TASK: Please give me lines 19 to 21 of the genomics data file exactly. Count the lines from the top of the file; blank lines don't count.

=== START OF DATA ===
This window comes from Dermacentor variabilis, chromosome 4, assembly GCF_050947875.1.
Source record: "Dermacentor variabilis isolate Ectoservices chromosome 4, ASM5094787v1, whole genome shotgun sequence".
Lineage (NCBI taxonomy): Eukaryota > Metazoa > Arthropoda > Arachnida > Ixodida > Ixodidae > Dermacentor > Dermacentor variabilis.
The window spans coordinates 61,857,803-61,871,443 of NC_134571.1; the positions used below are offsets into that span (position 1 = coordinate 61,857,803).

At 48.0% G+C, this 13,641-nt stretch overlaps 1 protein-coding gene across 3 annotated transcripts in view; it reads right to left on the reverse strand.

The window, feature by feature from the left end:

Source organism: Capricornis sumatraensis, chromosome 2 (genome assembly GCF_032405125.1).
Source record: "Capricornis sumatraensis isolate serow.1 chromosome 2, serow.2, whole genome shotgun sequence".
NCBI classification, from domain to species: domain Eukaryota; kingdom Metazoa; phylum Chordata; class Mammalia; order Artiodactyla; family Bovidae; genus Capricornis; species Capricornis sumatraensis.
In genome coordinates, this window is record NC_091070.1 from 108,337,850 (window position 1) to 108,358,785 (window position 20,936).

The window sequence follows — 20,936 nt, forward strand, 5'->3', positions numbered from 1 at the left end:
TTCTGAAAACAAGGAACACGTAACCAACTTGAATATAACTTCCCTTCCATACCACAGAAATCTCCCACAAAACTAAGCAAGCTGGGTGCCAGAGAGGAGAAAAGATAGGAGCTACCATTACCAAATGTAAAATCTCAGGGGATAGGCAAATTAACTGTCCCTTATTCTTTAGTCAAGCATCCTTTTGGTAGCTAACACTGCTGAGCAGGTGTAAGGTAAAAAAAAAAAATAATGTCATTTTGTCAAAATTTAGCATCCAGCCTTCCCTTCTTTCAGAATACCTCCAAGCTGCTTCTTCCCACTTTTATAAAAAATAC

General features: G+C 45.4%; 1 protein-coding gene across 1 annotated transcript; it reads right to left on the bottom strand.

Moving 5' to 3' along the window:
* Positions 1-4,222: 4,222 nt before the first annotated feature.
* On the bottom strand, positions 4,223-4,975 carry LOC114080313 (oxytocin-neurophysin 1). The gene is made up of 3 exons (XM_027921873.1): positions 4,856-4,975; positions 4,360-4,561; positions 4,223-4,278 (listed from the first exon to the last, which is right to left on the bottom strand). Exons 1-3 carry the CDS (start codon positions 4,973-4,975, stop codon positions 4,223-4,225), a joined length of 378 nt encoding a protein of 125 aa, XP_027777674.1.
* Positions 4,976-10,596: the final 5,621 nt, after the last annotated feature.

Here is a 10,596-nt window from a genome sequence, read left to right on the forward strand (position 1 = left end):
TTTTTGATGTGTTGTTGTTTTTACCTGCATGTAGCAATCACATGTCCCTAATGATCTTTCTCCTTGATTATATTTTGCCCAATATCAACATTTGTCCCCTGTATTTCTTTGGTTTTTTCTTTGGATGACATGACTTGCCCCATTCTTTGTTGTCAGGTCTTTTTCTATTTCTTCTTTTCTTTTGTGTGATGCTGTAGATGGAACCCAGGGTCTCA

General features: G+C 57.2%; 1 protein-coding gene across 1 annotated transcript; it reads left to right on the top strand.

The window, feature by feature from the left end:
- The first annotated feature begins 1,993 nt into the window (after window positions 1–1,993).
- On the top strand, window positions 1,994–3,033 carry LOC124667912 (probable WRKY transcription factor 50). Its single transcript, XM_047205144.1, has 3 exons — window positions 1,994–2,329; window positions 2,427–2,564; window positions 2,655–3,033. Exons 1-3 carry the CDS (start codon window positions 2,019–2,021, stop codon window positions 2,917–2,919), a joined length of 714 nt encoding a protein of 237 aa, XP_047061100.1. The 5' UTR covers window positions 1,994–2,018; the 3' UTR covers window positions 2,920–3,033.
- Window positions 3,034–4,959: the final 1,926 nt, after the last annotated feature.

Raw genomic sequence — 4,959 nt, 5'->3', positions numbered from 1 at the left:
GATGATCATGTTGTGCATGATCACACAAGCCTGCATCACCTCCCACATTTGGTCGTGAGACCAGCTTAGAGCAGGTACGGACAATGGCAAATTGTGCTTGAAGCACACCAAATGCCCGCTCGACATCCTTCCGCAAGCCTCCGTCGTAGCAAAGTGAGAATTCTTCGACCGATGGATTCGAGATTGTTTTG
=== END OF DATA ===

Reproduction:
TTTTTGATGTGTTGTTGTTTTTACCTGCATGTAGCAATCACATGTCCCTAATGATCTTTCTCCTTGATTATATTTTGCCCAATATCAACATTTGTCCCCTGTATTTCTTTGGTTTTTTCTTTGGATGACATGACTTGCCCCATTCTTTGTTGTCAGGTCTTTTTCTATTTCTTCTTTTCTTTTGTGTGATGCTGTAGATGGAACCCAGGGTCTCA

General features: G+C 57.2%; 1 protein-coding gene across 1 annotated transcript; it reads left to right on the top strand.

The window, feature by feature from the left end: